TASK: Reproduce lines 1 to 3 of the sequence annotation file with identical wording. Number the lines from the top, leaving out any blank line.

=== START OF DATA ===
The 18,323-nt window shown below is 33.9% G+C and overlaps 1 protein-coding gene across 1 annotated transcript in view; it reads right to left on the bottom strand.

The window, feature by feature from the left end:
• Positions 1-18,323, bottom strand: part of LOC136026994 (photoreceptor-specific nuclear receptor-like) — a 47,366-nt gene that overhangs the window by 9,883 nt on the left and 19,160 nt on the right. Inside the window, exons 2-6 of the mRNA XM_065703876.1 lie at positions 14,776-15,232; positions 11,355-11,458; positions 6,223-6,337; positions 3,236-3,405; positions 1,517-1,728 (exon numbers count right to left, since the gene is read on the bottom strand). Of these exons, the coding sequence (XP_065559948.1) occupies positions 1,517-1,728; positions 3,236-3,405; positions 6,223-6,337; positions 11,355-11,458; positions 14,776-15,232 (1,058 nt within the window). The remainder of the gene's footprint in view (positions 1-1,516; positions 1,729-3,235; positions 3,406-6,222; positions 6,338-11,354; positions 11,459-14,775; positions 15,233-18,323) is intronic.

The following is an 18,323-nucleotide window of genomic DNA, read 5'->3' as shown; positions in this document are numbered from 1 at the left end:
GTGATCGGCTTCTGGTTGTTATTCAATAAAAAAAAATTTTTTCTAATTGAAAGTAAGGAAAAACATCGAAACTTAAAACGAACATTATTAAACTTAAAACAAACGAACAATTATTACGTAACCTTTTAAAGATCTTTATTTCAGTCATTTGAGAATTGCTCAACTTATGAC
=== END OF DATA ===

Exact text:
The 18,323-nt window shown below is 33.9% G+C and overlaps 1 protein-coding gene across 1 annotated transcript in view; it reads right to left on the bottom strand.

The window, feature by feature from the left end:
• Positions 1-18,323, bottom strand: part of LOC136026994 (photoreceptor-specific nuclear receptor-like) — a 47,366-nt gene that overhangs the window by 9,883 nt on the left and 19,160 nt on the right. Inside the window, exons 2-6 of the mRNA XM_065703876.1 lie at positions 14,776-15,232; positions 11,355-11,458; positions 6,223-6,337; positions 3,236-3,405; positions 1,517-1,728 (exon numbers count right to left, since the gene is read on the bottom strand). Of these exons, the coding sequence (XP_065559948.1) occupies positions 1,517-1,728; positions 3,236-3,405; positions 6,223-6,337; positions 11,355-11,458; positions 14,776-15,232 (1,058 nt within the window). The remainder of the gene's footprint in view (positions 1-1,516; positions 1,729-3,235; positions 3,406-6,222; positions 6,338-11,354; positions 11,459-14,775; positions 15,233-18,323) is intronic.